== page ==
The famous one-way mirror used in police interrogations isn't really one-way - it's just a trick of clever lighting. But physics could produce true one-way mirrors, and even walls that are only soundproofed in one direction.

The one-way mirrors we have now only work because of a lighting imbalance - the people watching have to be in a far darker room than those being watched, else the effect would vanish and both sides could see each other. But now two Italian researchers have figured out the theoretical basics for new materials that would only transmit waves in one direction, be they light waves or sound waves.


Their idea revolves around so-called nonlinear materials, which are actually able to break with reciprocity theory. This theory holds that waves passing through a material should be treated in the same way no matter which direction they come from. Here's how to get around it:

By stacking layers of nonlinear materials along with ordinary linear layers in an asymmetric fashion, the researchers have calculated, a wave would be able to pass through in one direction but would almost completely bounce off when it arrives from the other direction. The one-way bias isn't universal, however-the researchers note that each particular implementation would have a sweet spot of wave amplitudes and frequencies for which it would work best.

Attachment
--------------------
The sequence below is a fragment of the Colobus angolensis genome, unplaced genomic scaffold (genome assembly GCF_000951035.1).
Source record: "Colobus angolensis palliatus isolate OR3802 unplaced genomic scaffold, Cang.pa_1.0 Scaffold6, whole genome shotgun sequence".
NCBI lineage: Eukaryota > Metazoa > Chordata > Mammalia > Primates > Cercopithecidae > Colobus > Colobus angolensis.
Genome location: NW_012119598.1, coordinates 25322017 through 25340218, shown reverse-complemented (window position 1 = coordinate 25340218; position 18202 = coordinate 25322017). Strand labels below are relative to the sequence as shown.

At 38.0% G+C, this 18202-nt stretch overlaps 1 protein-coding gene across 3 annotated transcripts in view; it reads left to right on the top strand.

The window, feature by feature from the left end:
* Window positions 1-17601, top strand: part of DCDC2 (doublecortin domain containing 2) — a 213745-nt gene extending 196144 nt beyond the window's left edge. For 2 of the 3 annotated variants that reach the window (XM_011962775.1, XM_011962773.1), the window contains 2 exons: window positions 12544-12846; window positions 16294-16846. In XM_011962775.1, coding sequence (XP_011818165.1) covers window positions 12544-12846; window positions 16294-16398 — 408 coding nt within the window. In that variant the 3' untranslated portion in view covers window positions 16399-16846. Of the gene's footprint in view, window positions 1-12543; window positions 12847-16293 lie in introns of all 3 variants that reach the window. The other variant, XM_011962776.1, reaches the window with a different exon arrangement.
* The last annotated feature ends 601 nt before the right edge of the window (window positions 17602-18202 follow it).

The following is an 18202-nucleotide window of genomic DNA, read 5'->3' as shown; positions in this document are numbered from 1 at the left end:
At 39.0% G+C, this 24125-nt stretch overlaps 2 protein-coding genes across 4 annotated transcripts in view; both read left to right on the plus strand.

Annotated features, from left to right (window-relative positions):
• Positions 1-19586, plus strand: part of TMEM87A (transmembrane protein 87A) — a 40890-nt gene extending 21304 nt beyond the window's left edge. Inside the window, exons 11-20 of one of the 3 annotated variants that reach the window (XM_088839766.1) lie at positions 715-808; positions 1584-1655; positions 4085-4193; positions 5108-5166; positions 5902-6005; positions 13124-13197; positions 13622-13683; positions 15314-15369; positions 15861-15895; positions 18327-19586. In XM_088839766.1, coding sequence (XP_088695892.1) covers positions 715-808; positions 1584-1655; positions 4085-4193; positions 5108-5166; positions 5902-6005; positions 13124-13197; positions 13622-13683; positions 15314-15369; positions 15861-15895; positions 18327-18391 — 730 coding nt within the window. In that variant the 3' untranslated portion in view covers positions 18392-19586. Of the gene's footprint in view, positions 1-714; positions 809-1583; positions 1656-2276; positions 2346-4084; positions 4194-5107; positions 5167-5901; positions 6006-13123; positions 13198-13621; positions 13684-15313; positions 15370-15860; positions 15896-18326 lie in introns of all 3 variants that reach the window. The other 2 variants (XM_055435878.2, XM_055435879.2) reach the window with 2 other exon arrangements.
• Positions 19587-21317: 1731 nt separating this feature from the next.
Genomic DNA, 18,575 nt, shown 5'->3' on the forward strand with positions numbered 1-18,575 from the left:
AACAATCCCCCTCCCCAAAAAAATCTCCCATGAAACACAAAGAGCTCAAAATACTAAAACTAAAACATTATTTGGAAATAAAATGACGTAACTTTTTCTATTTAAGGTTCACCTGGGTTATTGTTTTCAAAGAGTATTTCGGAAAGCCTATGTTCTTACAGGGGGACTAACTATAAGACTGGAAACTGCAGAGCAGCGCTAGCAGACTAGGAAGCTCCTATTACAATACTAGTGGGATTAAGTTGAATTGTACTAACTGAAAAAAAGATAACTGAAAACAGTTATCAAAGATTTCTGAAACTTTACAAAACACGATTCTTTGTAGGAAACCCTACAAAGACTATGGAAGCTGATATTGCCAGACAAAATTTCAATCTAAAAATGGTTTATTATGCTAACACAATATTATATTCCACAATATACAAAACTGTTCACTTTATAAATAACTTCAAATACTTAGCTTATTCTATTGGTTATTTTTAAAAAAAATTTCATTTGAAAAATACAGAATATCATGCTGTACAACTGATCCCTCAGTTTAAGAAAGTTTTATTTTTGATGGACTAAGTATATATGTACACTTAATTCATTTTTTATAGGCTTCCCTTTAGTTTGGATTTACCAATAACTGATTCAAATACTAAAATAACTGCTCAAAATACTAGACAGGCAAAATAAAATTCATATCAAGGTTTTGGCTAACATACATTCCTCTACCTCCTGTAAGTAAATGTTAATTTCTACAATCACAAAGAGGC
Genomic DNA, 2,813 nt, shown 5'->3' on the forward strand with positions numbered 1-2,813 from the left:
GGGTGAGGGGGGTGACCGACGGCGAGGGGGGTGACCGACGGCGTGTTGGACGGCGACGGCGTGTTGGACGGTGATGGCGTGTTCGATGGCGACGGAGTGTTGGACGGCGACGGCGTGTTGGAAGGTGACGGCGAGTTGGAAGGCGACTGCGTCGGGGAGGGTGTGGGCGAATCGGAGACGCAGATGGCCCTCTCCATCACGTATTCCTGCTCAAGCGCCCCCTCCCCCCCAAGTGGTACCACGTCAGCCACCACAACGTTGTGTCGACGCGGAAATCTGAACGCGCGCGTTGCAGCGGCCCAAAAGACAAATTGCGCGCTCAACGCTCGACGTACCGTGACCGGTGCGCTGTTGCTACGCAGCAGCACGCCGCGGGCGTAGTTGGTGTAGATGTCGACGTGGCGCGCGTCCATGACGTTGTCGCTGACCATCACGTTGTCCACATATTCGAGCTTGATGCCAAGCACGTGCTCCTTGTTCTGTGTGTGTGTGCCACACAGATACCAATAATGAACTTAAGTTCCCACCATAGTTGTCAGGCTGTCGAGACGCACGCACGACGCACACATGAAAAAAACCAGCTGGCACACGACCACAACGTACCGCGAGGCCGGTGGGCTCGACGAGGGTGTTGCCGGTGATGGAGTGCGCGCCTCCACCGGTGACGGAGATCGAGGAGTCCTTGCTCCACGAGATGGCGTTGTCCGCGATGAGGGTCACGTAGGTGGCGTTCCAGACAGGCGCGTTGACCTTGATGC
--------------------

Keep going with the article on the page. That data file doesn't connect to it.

Right now, this is all the stuff of computer simulations, but experiments on these ideas should be possible shortly. The big question is whether these hypothetical materials required by the theories actually match any real world materials. If they can find some real counterparts, then true one-way mirrors and soundproofing could be possible, sealed and approved by the laws of physics. I feel like this could all affect privacy in some way, but honestly this is all just too damn cool right now.

Via Scientific American. Image via.